1. Which is the application thread from where UIKit classes should be used?
Unless it’s stated, use UIKit classes only from your application’s main thread or main dispatch queue. This restriction applies in particular to classes derived from UIResponder or that require modifying the user interface of your app in some way.
2. What is Operator Overloading?
The process of adding new operators and changing existing ones to do various things is known as operator overloading.
+, *, and / symbols are known as operators.
3. What is TVMLKit?
4. What are UI Elements in iOS?
The visual elements that we can see in our applications are known as UI elements. Some of these components, such as buttons and text fields, respond to user interactions, while others, such as images and labels, provide information.
5. What is an NSError in Swift?
The NSError class is a Cocoa class. The knowledge about an error condition is encapsulated in an extendable, object-oriented manner by an NSError object. It includes a predefined error domain, a domain-specific error code, and a user details dictionary with application-specific data.
6. What is the difference between KVC and KVO?
KVC (Key-Value Coding) is a method for accessing an object’s properties using strings at runtime rather than needing to know the property names statically at development time.
KVO (Key-Value Observing) allows a controller or class to monitor changes in a property value. In KVO, an object may request to be informed of any adjustments to a particular property, and the observer is automatically notified if that property’s value changes.
7. What is Dynamic Dispatch?
At runtime, Dynamic Dispatch determines which implementation of a polymorphic procedure, such as a method or a function, to call. This means that when we want to call our methods, such as object methods, we must use this syntax. Swift, on the other hand, does not use dynamic dispatch by default.
8. What is GCD?
The GCD stands for Grand Central Dispatch. It is a low-level API that allows you to manage multiple concurrent operations. It will assist you in increasing the responsiveness of your app by deferring computationally intensive tasks to the context. It’s a simpler concurrency model than locks and threads to deal with.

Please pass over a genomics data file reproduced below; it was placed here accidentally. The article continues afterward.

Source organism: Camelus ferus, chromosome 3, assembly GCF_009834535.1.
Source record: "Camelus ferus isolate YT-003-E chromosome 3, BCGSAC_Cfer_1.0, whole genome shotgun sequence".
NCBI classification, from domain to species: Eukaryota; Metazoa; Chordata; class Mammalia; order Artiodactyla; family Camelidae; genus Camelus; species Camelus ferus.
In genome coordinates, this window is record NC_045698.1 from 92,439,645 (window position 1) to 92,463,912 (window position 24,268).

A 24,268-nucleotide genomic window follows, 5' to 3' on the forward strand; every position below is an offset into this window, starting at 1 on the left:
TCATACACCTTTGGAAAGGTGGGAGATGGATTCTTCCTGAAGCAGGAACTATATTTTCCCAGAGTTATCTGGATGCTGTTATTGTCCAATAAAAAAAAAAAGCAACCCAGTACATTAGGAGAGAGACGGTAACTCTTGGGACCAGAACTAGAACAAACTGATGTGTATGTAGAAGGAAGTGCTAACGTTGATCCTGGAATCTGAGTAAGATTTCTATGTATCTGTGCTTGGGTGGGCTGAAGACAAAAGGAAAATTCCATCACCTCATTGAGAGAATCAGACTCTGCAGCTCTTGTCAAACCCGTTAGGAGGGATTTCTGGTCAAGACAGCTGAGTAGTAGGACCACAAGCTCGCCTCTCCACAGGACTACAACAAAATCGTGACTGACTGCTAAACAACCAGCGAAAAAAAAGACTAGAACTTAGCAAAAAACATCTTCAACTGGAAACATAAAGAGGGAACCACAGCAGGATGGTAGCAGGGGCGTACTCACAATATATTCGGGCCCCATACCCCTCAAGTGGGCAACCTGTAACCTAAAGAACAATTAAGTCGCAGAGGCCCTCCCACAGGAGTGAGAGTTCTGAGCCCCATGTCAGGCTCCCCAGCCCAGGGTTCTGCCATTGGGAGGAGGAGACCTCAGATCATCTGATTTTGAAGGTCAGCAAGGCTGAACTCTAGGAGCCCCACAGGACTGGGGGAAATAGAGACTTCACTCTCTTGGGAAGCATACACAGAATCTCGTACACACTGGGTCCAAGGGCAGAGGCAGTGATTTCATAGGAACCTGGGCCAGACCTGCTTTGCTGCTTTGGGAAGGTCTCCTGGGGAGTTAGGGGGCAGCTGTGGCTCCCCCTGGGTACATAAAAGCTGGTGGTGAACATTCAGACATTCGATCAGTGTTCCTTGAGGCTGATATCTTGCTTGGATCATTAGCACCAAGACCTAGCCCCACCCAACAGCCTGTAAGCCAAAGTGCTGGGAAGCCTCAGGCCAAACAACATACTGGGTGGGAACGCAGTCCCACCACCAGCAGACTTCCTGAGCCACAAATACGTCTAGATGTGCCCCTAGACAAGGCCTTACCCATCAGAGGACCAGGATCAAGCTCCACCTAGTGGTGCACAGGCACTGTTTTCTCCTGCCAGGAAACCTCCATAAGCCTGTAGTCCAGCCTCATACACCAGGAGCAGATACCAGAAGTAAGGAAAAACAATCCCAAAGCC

9. What is SpriteKit and what is SceneKit?
SpriteKit is a platform for creating animated 2D objects quickly and easily.
SceneKit is a platform for 3D graphics rendering that was inherited from OS X.
SpriteKit, SceneKit, and Metal are expected to boost a new generation of mobile games that push the boundaries of what the powerful GPUs in iOS devices can do.
10. Differentiate between a frame and a bound?
A UIView’s bounds are a rectangle with a size (width, height) and position (x,y) relative to its own coordinate system (0,0).
A UIView’s frame is a rectangle with a scale (width, height) and position (x,y) relative to the superview it is located within.
11. Explain iBeacons?
Apple’s introduction of Bluetooth low-energy (BLE) wireless technology, iBeacon, is a new way for iPhones and other iOS users to receive location-based information and services.
12. What is Concurrency?
Concurrency is a fancy term for “running several tasks at the same time.” On iOS devices, concurrency is commonly used to allow you to run tasks such as downloading or processing data in the background while keeping your user interface sensitive.
13. Mention various ways to achieve concurrency in iOS?
Mainly, there are 3 ways to achieve concurrency in iOS. There are:
- Grand Central Dispatch
14. What is meant by deadlock?
A deadlock is a situation that occurs when at least two threads are locked on a different resource, and both are waiting for the other resource to finish its job. And no one is able to unlock the resource it is guarding.
15. Explain the lazy property in Swift?
A lazy stored property is one that does not determine its initial value until it is used for the first time. The lazy modifier is written before the declaration of a lazy stored property.
16. Explain QOS?
QoS stands for the quality of service. It is a class that organizes the work that NSOperation, NSOperationQueue, NSThread artifacts, dispatch queues, and threads do (POSIX threads). By assigning a QoS, you’re telling the system how important it is, and the system prioritizes and schedules it accordingly.